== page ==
Hi everyone, I have a coercion question that is summed up in the following minimal example. Essentially the question reduces to: is there a trick to make it work without moving to giving explicit definition to
F A and
F B everywhere in the code base:
Section coercion. Open Scope nat. Parameter F : Set -> Set. Parameter A B : Set. Parameter c : F A -> F B. Parameter g : F B -> nat. (* I would like to be able to use [g] over a [F A] and have a coercion introduced *) (* I cannot write: Coercion c : F A >-> F B. Because it wants classes on both sides. *) Section FOO. (* I can do: *) Notation FA := (F A). Notation FB := (F B). Coercion c : FA >-> FB. (* But that doesn't work *) Fail Goal forall (x : F A), 0 = g x. End FOO. Section BAR. (* I can try to use definitions instead: *) Definition FA := (F A). Definition FB := (F B). (* But then I cannot use c, I need to explicitly have FA and FB *) Parameter c' : FA -> FB. Coercion c' : FA >-> FB. (* But not only that, I also need explicitly the argument typed as [FA] *) Fail Goal forall (x : F A), 0 = g x. (* And even worst, so does of course [g] *) Fail Goal forall (x : FA), 0 = g x. Parameter g' : FB -> nat. (* So this one works, but that's too much side effects for my use case *) Goal forall (x : FA), 0 = g' x. End FOO. (* Is there better? *) End coercion.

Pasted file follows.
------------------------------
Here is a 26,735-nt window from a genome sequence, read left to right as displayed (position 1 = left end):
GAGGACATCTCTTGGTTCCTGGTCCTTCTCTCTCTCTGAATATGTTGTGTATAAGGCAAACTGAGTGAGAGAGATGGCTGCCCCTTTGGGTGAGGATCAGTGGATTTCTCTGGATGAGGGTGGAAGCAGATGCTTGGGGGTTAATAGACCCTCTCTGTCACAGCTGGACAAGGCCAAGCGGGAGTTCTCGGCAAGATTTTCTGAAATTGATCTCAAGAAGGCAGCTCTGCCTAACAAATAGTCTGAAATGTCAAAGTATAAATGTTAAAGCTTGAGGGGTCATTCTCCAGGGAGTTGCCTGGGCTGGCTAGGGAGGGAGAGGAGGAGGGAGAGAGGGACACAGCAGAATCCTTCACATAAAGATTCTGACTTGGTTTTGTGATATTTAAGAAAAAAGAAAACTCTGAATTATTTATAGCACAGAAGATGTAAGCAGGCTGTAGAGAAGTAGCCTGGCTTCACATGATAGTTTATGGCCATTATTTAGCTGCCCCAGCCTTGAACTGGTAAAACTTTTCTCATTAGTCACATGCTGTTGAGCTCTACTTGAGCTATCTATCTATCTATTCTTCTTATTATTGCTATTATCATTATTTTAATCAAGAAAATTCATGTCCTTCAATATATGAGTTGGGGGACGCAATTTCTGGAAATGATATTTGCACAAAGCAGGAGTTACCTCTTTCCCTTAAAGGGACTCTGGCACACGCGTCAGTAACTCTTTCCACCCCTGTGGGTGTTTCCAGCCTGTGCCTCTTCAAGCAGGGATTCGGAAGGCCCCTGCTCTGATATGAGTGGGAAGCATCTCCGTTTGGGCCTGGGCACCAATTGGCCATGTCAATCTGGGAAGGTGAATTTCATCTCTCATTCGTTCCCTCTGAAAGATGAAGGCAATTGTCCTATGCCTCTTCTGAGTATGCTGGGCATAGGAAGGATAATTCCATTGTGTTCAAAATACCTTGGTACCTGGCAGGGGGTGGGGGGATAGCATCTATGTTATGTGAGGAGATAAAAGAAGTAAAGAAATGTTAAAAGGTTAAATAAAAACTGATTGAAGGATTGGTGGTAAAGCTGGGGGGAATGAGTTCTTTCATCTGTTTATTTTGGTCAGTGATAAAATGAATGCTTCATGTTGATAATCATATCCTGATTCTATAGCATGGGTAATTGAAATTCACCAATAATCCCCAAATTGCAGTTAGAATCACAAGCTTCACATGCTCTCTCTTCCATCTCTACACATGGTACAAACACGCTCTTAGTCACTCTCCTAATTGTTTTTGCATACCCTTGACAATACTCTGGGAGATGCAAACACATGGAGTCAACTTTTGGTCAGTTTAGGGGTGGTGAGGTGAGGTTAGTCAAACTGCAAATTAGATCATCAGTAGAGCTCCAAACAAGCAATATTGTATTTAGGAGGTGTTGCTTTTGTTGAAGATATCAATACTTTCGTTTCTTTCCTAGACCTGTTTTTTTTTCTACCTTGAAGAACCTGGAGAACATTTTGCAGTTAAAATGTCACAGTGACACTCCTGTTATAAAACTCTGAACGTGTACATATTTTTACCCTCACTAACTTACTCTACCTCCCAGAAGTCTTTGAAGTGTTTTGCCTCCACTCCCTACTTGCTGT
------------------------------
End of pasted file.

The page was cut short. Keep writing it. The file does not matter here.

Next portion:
The road ahead requires additional coercions from F A to FA. Those are not easy to write, but I think not impossible. That is, in one situation, I've done something similar using SubClass, after some effort decoding the manual : https://github.com/Blaisorblade/dot-iris/blob/master/theories/Dot/examples/hoas.v#L41
but to be sure: Coercions are keyed exclusively on the _head_ constructor of the type, without any normalization.
sadly, you’ll need quite a bit of the chapter on coercions, including identity coercions (https://coq.inria.fr/distrib/current/refman/addendum/implicit-coercions.html#identity-coercions) — SubClass is just sugar to declare identity coercions
before that: the reason coercions
F A >-> FA are hard to write is the “uniform inheritance condition” — basically, normal coercions are across (different) type constructors with the same parameters; when you violate the restriction, you need additional identity coercions.
OTOH, chaining coercions is completely fine. It’s even efficient AFAICS, because Coq can compute the graph of coercions paths ahead of time and, I presume, compute its transitive closure.
Thanks for the snippet of code and the advice Paolo! I'll look into this in detail to judge if it's worth the trouble for my use case.
Last updated: Oct 04 2023 at 19:01 UTC